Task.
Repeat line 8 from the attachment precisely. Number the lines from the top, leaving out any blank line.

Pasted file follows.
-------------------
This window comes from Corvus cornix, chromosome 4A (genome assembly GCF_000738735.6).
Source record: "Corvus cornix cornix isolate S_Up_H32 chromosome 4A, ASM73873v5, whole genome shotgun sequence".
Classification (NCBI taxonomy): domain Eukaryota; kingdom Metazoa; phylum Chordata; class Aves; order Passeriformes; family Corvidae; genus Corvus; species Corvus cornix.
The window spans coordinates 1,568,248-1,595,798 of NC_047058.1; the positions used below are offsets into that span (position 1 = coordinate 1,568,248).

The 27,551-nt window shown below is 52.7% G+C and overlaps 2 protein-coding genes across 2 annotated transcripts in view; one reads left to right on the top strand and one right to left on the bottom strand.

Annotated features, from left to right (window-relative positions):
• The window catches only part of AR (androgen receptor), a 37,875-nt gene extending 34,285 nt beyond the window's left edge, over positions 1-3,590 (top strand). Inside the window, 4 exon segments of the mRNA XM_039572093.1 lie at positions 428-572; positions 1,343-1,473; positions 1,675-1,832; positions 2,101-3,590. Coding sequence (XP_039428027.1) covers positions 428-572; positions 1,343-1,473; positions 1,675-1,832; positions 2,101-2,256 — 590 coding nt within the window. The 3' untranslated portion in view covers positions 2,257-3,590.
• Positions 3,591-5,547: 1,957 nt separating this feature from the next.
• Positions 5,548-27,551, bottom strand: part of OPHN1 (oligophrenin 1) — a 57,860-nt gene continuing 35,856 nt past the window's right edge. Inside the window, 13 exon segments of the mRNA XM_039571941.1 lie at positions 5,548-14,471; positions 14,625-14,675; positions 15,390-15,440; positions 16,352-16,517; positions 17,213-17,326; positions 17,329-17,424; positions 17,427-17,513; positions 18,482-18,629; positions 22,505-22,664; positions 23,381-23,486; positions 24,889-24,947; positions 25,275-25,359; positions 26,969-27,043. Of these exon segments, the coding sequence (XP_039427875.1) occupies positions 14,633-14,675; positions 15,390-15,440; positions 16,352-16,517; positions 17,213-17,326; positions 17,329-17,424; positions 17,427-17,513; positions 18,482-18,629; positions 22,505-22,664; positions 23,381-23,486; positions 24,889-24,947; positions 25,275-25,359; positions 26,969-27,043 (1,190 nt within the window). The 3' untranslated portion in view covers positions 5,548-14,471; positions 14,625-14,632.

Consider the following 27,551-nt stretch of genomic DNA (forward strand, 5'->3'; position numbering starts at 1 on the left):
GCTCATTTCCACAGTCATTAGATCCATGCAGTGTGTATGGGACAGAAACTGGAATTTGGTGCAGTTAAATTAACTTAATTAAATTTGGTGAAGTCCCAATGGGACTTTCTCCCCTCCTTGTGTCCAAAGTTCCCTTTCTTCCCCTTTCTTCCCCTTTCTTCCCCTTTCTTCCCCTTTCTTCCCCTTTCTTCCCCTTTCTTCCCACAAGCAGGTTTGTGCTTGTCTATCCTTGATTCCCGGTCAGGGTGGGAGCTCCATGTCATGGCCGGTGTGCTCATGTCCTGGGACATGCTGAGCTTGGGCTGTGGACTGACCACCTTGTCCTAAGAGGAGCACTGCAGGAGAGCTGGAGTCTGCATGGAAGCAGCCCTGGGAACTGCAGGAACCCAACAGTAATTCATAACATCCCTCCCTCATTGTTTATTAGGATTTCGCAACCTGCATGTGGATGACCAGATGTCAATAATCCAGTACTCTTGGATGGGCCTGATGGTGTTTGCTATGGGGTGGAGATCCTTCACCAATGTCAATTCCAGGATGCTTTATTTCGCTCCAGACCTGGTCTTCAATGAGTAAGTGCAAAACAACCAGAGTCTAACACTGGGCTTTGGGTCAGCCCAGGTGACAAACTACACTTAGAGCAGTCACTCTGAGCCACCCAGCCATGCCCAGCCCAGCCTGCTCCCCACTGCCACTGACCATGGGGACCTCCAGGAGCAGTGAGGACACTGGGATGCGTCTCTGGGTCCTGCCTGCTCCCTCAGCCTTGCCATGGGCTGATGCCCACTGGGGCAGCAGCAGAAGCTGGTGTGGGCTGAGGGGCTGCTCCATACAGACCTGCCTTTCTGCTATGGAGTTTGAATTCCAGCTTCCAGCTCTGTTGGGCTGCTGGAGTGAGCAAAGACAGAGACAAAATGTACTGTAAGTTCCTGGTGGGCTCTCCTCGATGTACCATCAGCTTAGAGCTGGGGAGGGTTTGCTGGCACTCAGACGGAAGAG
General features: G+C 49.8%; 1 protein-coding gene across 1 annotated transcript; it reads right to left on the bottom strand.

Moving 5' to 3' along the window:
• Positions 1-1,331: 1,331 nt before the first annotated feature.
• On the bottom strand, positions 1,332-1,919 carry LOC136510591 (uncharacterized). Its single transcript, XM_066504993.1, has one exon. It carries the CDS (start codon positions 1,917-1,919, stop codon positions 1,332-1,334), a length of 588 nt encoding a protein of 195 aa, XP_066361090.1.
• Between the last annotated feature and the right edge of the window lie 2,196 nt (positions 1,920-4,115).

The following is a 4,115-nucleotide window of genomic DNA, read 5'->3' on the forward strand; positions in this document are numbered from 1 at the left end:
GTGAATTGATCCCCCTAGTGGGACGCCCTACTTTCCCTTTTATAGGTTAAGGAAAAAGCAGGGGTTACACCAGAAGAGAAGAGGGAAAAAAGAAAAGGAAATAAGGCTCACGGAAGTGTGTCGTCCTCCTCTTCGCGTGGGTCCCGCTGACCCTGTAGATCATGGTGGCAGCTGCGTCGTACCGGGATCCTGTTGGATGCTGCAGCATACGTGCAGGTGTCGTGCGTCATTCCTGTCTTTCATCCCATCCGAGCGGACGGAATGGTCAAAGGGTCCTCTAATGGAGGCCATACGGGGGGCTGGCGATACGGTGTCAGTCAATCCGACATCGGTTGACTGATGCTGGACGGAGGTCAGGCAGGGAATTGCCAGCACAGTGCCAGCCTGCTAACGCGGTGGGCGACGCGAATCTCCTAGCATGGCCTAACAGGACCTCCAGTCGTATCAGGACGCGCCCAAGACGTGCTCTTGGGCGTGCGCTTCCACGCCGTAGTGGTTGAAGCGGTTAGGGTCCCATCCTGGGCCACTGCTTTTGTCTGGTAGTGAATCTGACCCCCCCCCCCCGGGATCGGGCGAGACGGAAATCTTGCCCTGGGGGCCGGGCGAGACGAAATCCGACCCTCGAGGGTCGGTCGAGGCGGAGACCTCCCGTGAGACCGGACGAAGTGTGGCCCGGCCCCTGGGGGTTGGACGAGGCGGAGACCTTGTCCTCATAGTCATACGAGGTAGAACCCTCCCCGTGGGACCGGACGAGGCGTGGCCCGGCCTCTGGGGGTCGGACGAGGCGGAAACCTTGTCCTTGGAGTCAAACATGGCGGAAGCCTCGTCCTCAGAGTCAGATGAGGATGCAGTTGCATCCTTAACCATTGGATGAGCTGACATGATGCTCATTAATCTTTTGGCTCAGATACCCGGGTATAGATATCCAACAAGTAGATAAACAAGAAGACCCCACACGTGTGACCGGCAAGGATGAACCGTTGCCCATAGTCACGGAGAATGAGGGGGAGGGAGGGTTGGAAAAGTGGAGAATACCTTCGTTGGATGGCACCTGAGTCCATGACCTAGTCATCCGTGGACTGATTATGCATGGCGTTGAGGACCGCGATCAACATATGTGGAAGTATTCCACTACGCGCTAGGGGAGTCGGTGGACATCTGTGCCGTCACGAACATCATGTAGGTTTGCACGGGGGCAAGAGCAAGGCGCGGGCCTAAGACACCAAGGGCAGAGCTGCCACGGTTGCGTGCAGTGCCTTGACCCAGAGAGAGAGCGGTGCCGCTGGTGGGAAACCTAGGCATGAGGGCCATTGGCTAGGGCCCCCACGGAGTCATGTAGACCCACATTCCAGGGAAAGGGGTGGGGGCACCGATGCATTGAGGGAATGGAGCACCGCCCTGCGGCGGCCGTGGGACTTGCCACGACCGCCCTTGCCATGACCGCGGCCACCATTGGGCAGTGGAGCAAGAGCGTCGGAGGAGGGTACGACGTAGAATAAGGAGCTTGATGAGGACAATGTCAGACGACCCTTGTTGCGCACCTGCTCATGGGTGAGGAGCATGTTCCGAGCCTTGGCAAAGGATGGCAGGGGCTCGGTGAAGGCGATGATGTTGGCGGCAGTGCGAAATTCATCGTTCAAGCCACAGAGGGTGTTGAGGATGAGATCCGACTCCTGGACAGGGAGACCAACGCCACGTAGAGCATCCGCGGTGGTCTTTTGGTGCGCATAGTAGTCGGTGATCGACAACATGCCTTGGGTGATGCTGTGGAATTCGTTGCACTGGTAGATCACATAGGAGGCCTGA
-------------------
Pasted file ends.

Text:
• Positions 3,591-5,547: 1,957 nt separating this feature from the next.